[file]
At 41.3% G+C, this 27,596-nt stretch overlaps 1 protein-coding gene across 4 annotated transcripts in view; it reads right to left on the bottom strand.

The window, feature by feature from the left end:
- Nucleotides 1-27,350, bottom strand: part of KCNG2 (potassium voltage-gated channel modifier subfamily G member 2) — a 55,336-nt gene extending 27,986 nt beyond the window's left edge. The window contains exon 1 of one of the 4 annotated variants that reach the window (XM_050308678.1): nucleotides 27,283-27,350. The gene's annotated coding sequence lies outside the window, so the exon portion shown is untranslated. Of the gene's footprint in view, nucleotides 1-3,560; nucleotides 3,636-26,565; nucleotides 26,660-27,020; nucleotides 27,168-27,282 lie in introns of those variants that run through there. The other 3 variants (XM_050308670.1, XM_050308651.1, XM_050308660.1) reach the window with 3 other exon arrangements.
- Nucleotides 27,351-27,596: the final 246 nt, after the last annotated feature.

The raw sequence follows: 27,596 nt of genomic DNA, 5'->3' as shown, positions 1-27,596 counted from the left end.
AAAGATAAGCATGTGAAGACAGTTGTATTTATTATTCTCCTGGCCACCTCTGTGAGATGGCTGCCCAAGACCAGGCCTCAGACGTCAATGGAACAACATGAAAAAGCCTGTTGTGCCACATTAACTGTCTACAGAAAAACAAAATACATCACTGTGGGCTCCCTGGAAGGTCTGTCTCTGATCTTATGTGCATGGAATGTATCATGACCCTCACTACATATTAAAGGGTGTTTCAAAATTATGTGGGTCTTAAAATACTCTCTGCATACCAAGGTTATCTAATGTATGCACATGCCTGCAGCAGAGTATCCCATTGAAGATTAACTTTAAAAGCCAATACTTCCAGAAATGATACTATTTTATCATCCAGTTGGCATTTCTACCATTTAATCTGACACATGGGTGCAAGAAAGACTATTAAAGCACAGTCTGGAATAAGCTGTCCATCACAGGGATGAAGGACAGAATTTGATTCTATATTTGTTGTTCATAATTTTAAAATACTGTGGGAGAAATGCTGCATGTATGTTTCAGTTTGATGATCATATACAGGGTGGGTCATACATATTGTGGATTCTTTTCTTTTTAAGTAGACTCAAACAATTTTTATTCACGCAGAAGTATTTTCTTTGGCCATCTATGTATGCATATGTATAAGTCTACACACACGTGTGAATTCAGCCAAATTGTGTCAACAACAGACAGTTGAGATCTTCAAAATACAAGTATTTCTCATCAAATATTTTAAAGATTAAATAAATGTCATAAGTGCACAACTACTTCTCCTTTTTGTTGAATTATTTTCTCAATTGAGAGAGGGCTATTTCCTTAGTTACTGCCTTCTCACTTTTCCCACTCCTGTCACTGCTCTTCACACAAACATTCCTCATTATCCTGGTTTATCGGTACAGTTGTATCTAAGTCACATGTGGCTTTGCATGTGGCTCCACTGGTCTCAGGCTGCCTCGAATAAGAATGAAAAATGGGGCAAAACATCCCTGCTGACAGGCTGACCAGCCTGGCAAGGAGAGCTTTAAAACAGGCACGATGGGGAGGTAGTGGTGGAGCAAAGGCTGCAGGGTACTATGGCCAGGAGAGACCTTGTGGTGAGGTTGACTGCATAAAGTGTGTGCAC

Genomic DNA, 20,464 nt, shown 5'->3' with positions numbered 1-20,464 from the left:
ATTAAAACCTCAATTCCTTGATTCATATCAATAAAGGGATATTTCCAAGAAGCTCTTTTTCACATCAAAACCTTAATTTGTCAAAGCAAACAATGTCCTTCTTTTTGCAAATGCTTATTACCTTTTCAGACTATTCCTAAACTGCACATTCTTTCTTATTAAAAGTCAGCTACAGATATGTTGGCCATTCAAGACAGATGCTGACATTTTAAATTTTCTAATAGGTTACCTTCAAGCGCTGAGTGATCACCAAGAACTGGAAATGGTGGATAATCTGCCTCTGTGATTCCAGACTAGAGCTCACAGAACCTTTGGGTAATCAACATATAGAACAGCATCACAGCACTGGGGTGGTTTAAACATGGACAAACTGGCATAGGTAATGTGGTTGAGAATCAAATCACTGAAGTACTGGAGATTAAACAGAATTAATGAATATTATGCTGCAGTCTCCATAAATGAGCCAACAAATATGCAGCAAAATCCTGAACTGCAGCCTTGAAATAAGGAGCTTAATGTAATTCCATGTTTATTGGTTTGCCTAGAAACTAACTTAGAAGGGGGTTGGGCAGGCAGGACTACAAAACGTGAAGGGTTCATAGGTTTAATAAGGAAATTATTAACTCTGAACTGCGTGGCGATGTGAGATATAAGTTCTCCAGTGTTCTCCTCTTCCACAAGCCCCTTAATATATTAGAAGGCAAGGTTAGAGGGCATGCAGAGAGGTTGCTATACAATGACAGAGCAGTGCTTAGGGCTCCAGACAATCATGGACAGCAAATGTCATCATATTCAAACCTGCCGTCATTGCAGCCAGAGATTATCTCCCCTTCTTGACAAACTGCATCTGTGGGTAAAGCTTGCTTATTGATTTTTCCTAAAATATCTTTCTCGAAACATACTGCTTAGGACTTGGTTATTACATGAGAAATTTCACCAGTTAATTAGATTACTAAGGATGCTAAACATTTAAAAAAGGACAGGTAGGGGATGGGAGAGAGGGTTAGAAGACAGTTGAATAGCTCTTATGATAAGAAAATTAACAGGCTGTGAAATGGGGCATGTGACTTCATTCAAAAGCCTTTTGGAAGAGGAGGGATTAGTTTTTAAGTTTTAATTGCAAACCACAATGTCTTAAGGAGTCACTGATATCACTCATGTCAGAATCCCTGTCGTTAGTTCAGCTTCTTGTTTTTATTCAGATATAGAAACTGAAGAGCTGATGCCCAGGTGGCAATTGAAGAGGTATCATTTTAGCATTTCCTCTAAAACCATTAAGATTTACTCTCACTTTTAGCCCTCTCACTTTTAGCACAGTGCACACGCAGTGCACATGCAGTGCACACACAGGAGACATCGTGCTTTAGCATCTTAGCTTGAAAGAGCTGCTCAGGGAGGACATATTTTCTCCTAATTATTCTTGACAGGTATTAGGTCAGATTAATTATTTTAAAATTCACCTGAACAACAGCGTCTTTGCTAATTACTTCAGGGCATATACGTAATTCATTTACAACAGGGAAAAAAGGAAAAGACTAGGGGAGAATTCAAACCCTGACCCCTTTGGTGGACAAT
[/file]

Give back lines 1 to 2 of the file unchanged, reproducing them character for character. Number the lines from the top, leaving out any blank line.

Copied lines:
At 41.3% G+C, this 27,596-nt stretch overlaps 1 protein-coding gene across 4 annotated transcripts in view; it reads right to left on the bottom strand.

The window, feature by feature from the left end: